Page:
Before you pick up the phone to a management consultant …

Before you pick up the phone to a management consultant …

In an earlier blog, The emotional intelligence of Don Draper, I noted that there were not many TV series about the corporate world. Another on has suddenly appeared: House of Lies.  It is currently being shown on Channel One on Monday nights.

The show, is based on the book, House of Lies: How Management Consultants Steal Your Watch and Then Tell You the Time, written by Martin Kihn, a former consultant at Booz Allen Hamilton. 

Kihn’s book starts with two quotes:

When Thales was asked what was difficult, he said, “To know one’s self.” And what was easy? “To advise another.”— Diogenes Laertius, Thales.  (Of course knowing one’s self is the first step in developing emotional intelligence.)

“Management consultants: They waste time, cost money, demoralize and distract your best people, and don’t solve problems. They are people who borrow your watch to tell you what time it is and then walk off with it.”  — Robert Townshend, Up the Organization (which I contend is one of the great books about business and highly recommended.)

House of Lies follows a team of management consultants who stop at nothing to get business deals done, even if it calls for extremes.  The four team members are:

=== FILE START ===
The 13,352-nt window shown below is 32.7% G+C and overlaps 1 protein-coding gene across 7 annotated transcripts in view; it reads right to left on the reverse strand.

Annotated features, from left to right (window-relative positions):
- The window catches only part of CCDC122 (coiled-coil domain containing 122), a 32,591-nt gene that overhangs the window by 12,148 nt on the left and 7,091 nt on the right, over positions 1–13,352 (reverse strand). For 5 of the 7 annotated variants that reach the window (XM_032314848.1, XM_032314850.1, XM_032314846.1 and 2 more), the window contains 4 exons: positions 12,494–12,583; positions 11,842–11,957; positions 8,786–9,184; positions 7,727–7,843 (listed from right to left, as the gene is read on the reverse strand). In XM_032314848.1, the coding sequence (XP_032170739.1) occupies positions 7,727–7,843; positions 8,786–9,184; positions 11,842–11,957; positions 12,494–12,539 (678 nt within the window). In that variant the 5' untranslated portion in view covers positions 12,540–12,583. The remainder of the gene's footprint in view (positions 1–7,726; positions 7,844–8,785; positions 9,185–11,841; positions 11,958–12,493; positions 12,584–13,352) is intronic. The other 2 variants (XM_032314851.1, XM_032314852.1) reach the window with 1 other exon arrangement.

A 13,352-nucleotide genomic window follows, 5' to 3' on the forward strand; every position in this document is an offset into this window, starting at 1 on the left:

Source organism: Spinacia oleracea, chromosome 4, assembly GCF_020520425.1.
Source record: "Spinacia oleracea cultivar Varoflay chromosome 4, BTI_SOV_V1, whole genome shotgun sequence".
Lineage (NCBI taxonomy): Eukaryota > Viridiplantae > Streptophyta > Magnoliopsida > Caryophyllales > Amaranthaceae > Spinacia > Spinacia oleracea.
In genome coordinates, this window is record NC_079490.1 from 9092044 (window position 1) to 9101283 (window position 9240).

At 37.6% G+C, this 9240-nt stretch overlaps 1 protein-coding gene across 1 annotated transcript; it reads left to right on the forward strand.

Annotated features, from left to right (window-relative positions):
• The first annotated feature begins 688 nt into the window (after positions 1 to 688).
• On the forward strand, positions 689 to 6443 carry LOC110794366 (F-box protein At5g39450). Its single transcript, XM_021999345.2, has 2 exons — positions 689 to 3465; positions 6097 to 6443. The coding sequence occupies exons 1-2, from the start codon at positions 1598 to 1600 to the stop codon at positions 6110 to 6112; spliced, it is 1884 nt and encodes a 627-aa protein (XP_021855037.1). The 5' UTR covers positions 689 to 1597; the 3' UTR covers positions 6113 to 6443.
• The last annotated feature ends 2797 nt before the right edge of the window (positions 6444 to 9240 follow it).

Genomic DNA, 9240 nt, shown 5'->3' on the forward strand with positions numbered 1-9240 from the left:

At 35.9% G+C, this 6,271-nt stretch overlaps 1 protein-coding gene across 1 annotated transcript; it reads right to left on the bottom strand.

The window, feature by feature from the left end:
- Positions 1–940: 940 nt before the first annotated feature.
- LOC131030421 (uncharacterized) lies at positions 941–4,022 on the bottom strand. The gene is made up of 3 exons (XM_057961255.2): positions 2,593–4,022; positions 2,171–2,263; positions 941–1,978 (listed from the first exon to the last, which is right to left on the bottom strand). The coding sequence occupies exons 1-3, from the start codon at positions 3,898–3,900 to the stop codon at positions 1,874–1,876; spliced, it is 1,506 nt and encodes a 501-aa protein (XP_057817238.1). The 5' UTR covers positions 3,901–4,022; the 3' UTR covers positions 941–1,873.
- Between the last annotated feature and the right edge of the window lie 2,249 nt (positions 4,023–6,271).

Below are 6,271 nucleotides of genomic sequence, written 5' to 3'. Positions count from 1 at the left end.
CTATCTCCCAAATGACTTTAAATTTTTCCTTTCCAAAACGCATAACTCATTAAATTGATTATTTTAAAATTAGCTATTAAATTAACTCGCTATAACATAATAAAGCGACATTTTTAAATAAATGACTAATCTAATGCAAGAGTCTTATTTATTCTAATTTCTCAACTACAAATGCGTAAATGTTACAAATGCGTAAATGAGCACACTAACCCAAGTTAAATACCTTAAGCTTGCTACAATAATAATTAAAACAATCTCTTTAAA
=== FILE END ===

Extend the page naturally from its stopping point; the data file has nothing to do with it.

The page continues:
Marty Kaan, played by Don Cheadle: partner (the name is supposedly a play on Martin Kihn’s name).

Jeannie van der Hooven, the engagement manager, played by Kristen Bell.

And two associates: Doug Guggenheim – played by Australian actor Josh Lawson – and Clyde Oberholdt.

Unlike normal consulting, this team composition remains constant for the entirety of the season as they do work for various companies.  The show contains biting humour.  For example Marty begins a team meeting on a client site with the immortal words:  “Remember the first rule of management consulting.  We are here to open wallets, not minds.”

Another technique used is for Marty Kaan to step out of a freeze-frame to deliver scathing asides to the audience.  For example, after saying something like this:

“What we have here, basically it is a failed culture, OK? It’s a broken pedagogical paradigm in The New Pacific School. What started out as, say, a system based on the near perfect theosophical teachings of Rudolph Steiner has now descended. It’s now an outmoded anachronistic bastardisation, well a limitation really, of its original intent…”

Marty then steps out of the freeze-frame to say something like this:

“Do you understand what I am saying? No? Great, I must be doing my job!”

If you have ever had the fortune to work with management consultants, House of Lies will surely resonate. If you have not, it is a must-read to get the upper hand on the people you are paying.

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